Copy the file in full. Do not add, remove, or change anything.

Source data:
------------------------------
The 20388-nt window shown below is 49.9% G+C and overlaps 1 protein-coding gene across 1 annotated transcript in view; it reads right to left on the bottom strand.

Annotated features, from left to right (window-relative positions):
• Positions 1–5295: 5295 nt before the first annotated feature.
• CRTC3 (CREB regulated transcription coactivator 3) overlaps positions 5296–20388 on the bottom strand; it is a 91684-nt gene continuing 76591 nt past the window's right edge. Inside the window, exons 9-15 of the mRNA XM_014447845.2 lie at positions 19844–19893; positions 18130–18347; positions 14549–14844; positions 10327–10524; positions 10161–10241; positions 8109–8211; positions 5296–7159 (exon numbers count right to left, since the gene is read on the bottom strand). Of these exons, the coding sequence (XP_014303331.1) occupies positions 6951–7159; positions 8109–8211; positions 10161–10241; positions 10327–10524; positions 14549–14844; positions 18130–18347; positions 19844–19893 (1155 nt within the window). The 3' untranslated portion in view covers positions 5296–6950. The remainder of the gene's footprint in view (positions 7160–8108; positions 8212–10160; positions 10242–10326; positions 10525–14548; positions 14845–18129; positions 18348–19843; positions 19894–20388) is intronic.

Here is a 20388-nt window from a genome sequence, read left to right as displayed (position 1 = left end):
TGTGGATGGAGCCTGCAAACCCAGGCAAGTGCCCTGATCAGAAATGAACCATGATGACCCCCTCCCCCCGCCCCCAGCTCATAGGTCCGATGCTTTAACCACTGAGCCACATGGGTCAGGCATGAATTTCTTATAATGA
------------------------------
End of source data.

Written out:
The 20388-nt window shown below is 49.9% G+C and overlaps 1 protein-coding gene across 1 annotated transcript in view; it reads right to left on the bottom strand.

Annotated features, from left to right (window-relative positions):
• Positions 1–5295: 5295 nt before the first annotated feature.
• CRTC3 (CREB regulated transcription coactivator 3) overlaps positions 5296–20388 on the bottom strand; it is a 91684-nt gene continuing 76591 nt past the window's right edge. Inside the window, exons 9-15 of the mRNA XM_014447845.2 lie at positions 19844–19893; positions 18130–18347; positions 14549–14844; positions 10327–10524; positions 10161–10241; positions 8109–8211; positions 5296–7159 (exon numbers count right to left, since the gene is read on the bottom strand). Of these exons, the coding sequence (XP_014303331.1) occupies positions 6951–7159; positions 8109–8211; positions 10161–10241; positions 10327–10524; positions 14549–14844; positions 18130–18347; positions 19844–19893 (1155 nt within the window). The 3' untranslated portion in view covers positions 5296–6950. The remainder of the gene's footprint in view (positions 7160–8108; positions 8212–10160; positions 10242–10326; positions 10525–14548; positions 14845–18129; positions 18348–19843; positions 19894–20388) is intronic.

Here is a 20388-nt window from a genome sequence, read left to right as displayed (position 1 = left end):
TGTGGATGGAGCCTGCAAACCCAGGCAAGTGCCCTGATCAGAAATGAACCATGATGACCCCCTCCCCCCGCCCCCAGCTCATAGGTCCGATGCTTTAACCACTGAGCCACATGGGTCAGGCATGAATTTCTTATAATGA